We sailed through the official part and onto Russian soil.  I look down as if to find something different. I didn’t.  All soil, or at least concrete, looks the same the world over.

Standing on the ground in St Petersburg is for me like being a kid in a candy shop with an empty tummy, big eyes, and unlimited money.  I have to keep pinching myself to see if this is real.  My mind takes me a million miles away back to my childhood in NZ when the thought of being here was out of reach and beyond comprehension.  I smile and let the wave of realisation wash over me like a warm blanket. I smile again and feel the butterflies of anticipation start to take flight as I consider what is about to be revealed to me after all these years of dreaming.

We climb on the bus and I opt to sit at the back with the naughty children, I mean husband.  Before long the half empty (or should I say half full) bus takes off on our three-hour guided introduction to St Petersburg.

The day is somewhat overcast and we soon find out that this is a typical day for St. Petersburg.  In fact, according to our guide, the city has just 60 days of sunshine a year and for this reason and in an attempt to be more cheerful, many of the buildings are painted in bright, happy, sunshine colours.

We don’t worry, however, as we have a strong belief that the sun follows us and so we are expecting weather is on the way.  Our faith in the sun proves to be well founded in the days ahead.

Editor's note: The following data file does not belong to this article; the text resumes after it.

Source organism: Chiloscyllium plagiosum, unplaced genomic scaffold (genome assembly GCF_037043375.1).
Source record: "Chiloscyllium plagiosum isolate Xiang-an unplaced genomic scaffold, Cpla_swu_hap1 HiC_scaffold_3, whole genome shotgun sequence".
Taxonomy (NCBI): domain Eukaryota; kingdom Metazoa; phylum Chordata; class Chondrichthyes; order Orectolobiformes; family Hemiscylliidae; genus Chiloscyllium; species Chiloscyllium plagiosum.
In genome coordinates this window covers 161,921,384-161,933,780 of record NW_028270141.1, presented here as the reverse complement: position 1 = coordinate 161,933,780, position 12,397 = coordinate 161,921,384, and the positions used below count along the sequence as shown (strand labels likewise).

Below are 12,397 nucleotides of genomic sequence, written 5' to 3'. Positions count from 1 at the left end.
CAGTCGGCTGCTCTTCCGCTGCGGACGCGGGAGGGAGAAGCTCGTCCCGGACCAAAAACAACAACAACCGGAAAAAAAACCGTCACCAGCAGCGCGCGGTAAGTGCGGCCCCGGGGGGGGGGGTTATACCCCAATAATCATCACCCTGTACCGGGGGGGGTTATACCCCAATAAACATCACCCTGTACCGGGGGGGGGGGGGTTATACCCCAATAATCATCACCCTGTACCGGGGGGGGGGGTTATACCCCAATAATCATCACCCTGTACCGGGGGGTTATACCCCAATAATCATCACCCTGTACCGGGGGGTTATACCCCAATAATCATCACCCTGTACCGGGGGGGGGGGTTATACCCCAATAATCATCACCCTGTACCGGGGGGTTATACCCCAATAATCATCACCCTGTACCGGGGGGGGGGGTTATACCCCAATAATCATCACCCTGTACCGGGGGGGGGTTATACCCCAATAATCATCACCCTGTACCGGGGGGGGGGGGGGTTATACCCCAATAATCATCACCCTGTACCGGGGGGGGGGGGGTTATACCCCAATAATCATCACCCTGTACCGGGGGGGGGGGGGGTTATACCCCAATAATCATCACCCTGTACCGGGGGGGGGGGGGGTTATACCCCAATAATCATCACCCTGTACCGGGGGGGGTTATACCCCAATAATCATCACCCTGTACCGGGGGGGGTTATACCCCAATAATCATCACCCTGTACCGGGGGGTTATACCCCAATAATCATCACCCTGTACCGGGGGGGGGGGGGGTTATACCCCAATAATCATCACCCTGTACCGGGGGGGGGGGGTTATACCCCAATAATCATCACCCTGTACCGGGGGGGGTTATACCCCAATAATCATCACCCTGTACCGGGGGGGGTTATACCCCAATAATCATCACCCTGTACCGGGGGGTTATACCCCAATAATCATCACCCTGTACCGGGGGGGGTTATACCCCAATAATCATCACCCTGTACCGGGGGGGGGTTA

Driving from the ship into the city we encounter the industrial side of St Petersburg.  It’s grimy, dirty, and run down.  We are told the factories are slowly being moved out into the countryside to make way for beautifying the city on this valuable land.

Once we leave the industrial zone we are blown away by the sights of this outstanding gem of a city.

OMG! I’m so glad we are not driving Betsy through these streets.  For your information, don’t ever try to bring a motorhome, (at least the size of Betsy, 7.5M) into the wee streets of St Petersburg.  Even in the bus I cringed as the driver hit a (flexible) sign on our very first corner!  I am so grateful I am not a bus driver.

That said, he actually did an awesome job, however not without administering several blasts on the horn (I’m assuming deservedly so).  The drivers here seem to have zero tolerance for hesitation and even as pedestrians you have to make your intentions crystal clear, take the bull by the horns, and step out on the pedestrian crossing!  It appears that even if the crossing light is green for go, the drivers will see an opportunity to cross in front of you, so beware.

Sights & Attractions From Our Bus Tour

Ancient Sphinx

The first place we stop is at the two Ancient Sphinx by the Neva River. Not many people know that the northernmost location of an Egyptian Sphinx is actually in Russia.  This makes the Sphinx of Saint Petersburg, probably, the only place in the world where you can see a three thousand year old sphinx covered in snow. (Thankfully not on our watch).  These Sphinx were actually purchased by the city, not gifted as if often the case with monument such as these.